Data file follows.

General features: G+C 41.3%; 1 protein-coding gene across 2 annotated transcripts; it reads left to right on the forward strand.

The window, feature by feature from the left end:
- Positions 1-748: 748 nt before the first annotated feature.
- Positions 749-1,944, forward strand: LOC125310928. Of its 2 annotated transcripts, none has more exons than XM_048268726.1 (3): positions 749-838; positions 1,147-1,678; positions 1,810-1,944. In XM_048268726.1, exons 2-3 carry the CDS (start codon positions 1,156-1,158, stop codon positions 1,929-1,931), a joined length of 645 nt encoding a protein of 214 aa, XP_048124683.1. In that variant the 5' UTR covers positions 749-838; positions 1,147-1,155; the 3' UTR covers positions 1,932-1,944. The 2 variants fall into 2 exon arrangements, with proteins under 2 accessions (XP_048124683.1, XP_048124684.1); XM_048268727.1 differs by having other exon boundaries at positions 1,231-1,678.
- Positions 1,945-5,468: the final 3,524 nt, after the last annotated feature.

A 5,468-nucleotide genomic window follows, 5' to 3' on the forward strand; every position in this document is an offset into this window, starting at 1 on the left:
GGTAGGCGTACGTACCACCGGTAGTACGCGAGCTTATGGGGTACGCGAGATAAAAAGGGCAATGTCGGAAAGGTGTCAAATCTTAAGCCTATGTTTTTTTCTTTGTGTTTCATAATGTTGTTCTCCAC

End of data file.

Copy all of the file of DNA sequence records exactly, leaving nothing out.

General features: G+C 41.3%; 1 protein-coding gene across 2 annotated transcripts; it reads left to right on the forward strand.

The window, feature by feature from the left end:
- Positions 1-748: 748 nt before the first annotated feature.
- Positions 749-1,944, forward strand: LOC125310928. Of its 2 annotated transcripts, none has more exons than XM_048268726.1 (3): positions 749-838; positions 1,147-1,678; positions 1,810-1,944. In XM_048268726.1, exons 2-3 carry the CDS (start codon positions 1,156-1,158, stop codon positions 1,929-1,931), a joined length of 645 nt encoding a protein of 214 aa, XP_048124683.1. In that variant the 5' UTR covers positions 749-838; positions 1,147-1,155; the 3' UTR covers positions 1,932-1,944. The 2 variants fall into 2 exon arrangements, with proteins under 2 accessions (XP_048124683.1, XP_048124684.1); XM_048268727.1 differs by having other exon boundaries at positions 1,231-1,678.
- Positions 1,945-5,468: the final 3,524 nt, after the last annotated feature.

A 5,468-nucleotide genomic window follows, 5' to 3' on the forward strand; every position in this document is an offset into this window, starting at 1 on the left:
GGTAGGCGTACGTACCACCGGTAGTACGCGAGCTTATGGGGTACGCGAGATAAAAAGGGCAATGTCGGAAAGGTGTCAAATCTTAAGCCTATGTTTTTTTCTTTGTGTTTCATAATGTTGTTCTCCAC